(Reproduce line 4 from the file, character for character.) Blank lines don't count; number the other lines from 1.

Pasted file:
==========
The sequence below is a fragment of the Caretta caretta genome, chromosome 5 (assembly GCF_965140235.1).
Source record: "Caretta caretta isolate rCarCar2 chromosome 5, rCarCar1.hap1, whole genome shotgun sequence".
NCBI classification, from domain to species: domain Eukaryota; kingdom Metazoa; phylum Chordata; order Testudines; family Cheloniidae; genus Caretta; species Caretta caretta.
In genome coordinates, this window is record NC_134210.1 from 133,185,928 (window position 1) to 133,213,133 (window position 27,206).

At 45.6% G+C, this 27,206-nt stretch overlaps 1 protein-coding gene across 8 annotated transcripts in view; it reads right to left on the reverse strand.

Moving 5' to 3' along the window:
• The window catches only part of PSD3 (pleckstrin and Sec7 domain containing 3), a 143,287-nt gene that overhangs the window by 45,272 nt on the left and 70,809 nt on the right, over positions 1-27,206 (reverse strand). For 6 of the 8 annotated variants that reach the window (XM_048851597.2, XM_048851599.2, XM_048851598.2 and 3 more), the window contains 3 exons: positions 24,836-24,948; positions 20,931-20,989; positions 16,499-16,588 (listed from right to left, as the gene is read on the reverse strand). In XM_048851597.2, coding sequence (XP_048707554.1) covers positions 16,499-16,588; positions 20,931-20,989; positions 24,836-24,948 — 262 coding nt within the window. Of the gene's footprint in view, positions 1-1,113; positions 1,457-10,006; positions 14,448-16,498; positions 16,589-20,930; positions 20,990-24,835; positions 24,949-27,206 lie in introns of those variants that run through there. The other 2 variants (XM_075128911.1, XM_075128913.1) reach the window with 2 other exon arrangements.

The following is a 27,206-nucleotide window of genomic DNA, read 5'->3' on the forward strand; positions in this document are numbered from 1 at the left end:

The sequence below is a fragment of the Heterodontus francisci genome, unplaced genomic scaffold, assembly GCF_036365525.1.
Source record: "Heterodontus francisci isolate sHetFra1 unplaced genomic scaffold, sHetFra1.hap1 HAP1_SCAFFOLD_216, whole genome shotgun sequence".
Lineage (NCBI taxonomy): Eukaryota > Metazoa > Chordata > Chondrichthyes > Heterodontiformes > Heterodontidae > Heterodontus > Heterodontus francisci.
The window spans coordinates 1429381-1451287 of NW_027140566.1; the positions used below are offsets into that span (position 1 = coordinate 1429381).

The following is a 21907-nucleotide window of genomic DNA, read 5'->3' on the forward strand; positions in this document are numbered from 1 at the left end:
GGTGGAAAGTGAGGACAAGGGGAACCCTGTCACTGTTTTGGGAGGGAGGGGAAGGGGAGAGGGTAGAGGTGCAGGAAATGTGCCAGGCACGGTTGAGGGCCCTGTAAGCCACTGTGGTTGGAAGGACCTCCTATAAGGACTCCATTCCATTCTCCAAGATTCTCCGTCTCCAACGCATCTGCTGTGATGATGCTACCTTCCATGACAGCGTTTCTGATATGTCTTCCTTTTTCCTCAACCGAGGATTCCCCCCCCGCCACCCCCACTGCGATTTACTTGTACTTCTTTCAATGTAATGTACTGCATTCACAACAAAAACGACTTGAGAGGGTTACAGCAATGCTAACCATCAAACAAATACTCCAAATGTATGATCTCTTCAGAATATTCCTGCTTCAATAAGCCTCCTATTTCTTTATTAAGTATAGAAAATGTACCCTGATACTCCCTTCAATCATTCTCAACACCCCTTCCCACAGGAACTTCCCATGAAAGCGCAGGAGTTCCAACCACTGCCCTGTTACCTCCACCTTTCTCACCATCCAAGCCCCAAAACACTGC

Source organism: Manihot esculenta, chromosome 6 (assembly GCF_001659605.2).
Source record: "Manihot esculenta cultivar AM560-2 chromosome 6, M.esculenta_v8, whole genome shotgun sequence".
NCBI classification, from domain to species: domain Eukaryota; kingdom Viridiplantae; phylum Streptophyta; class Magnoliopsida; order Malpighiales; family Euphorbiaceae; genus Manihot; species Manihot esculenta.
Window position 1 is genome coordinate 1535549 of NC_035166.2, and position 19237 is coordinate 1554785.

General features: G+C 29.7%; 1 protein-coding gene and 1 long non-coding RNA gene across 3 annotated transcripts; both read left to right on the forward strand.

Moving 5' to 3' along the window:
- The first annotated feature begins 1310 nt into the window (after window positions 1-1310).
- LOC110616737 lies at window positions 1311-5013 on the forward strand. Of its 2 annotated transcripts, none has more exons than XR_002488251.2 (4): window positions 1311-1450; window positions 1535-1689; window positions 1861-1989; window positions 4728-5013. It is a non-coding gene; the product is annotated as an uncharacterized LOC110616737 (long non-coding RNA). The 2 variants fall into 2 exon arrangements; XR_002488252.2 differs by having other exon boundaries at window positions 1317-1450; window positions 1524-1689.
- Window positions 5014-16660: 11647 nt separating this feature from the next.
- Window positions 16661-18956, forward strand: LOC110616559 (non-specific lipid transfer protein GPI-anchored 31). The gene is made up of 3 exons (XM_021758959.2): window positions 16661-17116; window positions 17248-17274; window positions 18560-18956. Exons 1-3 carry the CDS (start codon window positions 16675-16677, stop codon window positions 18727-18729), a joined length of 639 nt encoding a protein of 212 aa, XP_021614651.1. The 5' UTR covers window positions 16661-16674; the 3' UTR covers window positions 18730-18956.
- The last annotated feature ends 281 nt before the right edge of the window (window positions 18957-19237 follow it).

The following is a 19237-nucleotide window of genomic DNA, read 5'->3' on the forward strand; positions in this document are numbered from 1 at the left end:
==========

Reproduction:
In genome coordinates, this window is record NC_134210.1 from 133,185,928 (window position 1) to 133,213,133 (window position 27,206).